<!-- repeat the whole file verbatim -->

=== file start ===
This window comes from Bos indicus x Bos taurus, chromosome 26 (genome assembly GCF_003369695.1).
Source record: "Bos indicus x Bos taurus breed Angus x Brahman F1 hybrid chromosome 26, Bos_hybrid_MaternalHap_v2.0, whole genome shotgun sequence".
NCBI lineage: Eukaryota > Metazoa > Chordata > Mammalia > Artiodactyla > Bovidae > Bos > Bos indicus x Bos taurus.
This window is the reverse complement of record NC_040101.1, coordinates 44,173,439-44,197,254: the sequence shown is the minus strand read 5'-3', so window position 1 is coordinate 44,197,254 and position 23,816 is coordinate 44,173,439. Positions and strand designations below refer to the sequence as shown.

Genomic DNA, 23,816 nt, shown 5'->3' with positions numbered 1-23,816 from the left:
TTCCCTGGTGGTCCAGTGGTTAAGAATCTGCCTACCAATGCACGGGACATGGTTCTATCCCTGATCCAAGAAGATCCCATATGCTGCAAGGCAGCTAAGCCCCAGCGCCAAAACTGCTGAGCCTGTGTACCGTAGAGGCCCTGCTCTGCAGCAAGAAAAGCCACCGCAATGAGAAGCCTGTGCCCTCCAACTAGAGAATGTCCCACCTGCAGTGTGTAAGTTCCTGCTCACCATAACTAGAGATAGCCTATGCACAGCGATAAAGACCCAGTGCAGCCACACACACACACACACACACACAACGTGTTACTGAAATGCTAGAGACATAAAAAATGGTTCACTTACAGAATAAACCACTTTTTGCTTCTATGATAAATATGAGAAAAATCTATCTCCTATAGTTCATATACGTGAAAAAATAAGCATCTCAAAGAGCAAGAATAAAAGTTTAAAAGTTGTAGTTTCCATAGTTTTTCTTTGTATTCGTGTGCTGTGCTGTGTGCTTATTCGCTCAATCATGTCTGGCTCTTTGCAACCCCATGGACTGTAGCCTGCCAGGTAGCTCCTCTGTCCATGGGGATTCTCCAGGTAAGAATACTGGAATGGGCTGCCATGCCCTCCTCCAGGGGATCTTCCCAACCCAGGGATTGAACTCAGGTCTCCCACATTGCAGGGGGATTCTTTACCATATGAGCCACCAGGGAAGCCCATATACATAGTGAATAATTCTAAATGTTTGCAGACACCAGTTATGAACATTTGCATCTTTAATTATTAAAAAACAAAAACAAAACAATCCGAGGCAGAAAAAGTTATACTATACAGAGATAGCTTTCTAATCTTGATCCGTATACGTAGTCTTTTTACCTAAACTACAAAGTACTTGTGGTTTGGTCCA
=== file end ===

This window comes from Bos indicus x Bos taurus, chromosome 26 (genome assembly GCF_003369695.1).
Source record: "Bos indicus x Bos taurus breed Angus x Brahman F1 hybrid chromosome 26, Bos_hybrid_MaternalHap_v2.0, whole genome shotgun sequence".
NCBI lineage: Eukaryota > Metazoa > Chordata > Mammalia > Artiodactyla > Bovidae > Bos > Bos indicus x Bos taurus.
This window is the reverse complement of record NC_040101.1, coordinates 44,173,439-44,197,254: the sequence shown is the minus strand read 5'-3', so window position 1 is coordinate 44,197,254 and position 23,816 is coordinate 44,173,439. Positions and strand designations below refer to the sequence as shown.

Genomic DNA, 23,816 nt, shown 5'->3' with positions numbered 1-23,816 from the left:
TTCCCTGGTGGTCCAGTGGTTAAGAATCTGCCTACCAATGCACGGGACATGGTTCTATCCCTGATCCAAGAAGATCCCATATGCTGCAAGGCAGCTAAGCCCCAGCGCCAAAACTGCTGAGCCTGTGTACCGTAGAGGCCCTGCTCTGCAGCAAGAAAAGCCACCGCAATGAGAAGCCTGTGCCCTCCAACTAGAGAATGTCCCACCTGCAGTGTGTAAGTTCCTGCTCACCATAACTAGAGATAGCCTATGCACAGCGATAAAGACCCAGTGCAGCCACACACACACACACACACACACAACGTGTTACTGAAATGCTAGAGACATAAAAAATGGTTCACTTACAGAATAAACCACTTTTTGCTTCTATGATAAATATGAGAAAAATCTATCTCCTATAGTTCATATACGTGAAAAAATAAGCATCTCAAAGAGCAAGAATAAAAGTTTAAAAGTTGTAGTTTCCATAGTTTTTCTTTGTATTCGTGTGCTGTGCTGTGTGCTTATTCGCTCAATCATGTCTGGCTCTTTGCAACCCCATGGACTGTAGCCTGCCAGGTAGCTCCTCTGTCCATGGGGATTCTCCAGGTAAGAATACTGGAATGGGCTGCCATGCCCTCCTCCAGGGGATCTTCCCAACCCAGGGATTGAACTCAGGTCTCCCACATTGCAGGGGGATTCTTTACCATATGAGCCACCAGGGAAGCCCATATACATAGTGAATAATTCTAAATGTTTGCAGACACCAGTTATGAACATTTGCATCTTTAATTATTAAAAAACAAAAACAAAACAATCCGAGGCAGAAAAAGTTATACTATACAGAGATAGCTTTCTAATCTTGATCCGTATACGTAGTCTTTTTACCTAAACTACAAAGTACTTGTGGTTTGGTCCA